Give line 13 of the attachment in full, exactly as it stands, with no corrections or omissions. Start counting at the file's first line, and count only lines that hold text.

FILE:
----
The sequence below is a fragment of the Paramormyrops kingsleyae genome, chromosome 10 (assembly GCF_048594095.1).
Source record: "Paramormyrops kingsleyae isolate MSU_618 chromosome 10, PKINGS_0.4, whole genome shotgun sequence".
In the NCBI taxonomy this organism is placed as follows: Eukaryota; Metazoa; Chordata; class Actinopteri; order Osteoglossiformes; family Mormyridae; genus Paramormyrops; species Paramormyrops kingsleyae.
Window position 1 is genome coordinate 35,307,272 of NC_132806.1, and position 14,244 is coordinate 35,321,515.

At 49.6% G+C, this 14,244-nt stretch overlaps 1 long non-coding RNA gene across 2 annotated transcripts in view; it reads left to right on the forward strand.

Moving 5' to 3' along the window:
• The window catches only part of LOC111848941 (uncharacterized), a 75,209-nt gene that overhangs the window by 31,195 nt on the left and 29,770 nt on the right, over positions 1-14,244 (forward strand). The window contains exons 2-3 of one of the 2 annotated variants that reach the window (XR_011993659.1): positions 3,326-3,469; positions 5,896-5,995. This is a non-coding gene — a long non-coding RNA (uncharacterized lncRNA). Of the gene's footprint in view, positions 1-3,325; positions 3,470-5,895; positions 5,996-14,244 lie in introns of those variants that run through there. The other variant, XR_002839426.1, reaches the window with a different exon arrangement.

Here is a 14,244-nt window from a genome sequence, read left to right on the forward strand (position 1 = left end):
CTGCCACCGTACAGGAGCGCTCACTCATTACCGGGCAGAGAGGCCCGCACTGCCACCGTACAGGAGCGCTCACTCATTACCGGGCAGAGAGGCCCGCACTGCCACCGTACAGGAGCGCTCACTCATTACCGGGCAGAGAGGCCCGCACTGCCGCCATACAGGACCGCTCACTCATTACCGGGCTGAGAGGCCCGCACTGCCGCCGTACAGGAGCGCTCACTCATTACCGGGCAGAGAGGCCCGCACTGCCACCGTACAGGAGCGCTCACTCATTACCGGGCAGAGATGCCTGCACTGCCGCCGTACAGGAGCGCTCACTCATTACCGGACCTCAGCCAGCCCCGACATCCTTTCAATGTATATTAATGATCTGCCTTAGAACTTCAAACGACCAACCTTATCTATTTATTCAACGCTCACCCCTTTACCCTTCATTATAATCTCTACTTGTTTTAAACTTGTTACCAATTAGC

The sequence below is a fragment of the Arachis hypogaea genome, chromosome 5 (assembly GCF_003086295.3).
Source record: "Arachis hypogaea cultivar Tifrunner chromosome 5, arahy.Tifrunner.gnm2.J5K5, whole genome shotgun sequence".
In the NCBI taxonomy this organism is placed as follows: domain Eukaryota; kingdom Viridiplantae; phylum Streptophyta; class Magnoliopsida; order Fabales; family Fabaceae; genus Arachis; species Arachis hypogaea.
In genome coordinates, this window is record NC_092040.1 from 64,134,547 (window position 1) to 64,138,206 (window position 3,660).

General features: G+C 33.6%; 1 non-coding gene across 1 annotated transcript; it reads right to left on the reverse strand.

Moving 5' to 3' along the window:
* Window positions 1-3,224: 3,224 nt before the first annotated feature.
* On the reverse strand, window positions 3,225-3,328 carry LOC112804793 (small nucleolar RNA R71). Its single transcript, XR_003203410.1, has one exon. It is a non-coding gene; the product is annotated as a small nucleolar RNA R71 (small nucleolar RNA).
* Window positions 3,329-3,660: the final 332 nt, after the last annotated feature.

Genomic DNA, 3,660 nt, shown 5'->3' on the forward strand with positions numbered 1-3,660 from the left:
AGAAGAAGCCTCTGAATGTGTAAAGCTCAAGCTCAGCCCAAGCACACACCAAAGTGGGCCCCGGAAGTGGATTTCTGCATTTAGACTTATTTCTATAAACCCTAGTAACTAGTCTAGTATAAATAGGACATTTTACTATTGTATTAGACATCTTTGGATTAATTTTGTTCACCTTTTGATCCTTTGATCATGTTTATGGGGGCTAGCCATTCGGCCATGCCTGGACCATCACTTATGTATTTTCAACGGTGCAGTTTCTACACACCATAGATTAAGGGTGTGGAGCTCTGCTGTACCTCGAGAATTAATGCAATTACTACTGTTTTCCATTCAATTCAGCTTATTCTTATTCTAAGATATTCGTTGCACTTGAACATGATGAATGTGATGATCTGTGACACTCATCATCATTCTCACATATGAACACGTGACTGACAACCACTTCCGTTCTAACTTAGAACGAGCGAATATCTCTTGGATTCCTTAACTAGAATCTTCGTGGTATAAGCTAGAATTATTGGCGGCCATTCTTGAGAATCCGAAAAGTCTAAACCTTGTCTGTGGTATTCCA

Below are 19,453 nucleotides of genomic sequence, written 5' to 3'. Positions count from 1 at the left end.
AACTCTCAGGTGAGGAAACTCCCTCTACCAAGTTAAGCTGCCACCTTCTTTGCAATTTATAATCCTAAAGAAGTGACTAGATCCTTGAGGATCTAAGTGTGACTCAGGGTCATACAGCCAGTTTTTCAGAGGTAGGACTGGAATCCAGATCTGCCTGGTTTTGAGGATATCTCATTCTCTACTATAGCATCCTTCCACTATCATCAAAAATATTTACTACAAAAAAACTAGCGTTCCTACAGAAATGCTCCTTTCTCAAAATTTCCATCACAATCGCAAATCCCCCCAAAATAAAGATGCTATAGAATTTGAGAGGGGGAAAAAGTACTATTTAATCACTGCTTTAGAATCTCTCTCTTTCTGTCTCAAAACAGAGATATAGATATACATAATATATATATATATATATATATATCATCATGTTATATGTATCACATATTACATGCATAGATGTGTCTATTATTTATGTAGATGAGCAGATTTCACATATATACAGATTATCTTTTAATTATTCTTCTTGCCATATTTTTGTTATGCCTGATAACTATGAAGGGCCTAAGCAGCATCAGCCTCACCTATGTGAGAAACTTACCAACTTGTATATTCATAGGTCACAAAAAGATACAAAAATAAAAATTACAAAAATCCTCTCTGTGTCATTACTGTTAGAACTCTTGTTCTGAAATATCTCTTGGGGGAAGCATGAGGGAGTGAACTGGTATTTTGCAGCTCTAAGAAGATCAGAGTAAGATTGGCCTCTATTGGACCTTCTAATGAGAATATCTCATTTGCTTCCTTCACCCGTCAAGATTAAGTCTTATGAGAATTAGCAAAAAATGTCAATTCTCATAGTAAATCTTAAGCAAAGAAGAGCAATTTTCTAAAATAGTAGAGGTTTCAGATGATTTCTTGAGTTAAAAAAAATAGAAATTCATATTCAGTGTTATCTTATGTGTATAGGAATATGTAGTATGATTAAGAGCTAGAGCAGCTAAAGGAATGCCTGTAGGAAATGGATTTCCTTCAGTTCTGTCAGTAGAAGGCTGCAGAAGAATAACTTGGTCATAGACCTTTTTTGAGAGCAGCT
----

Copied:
In genome coordinates, this window is record NC_092040.1 from 64,134,547 (window position 1) to 64,138,206 (window position 3,660).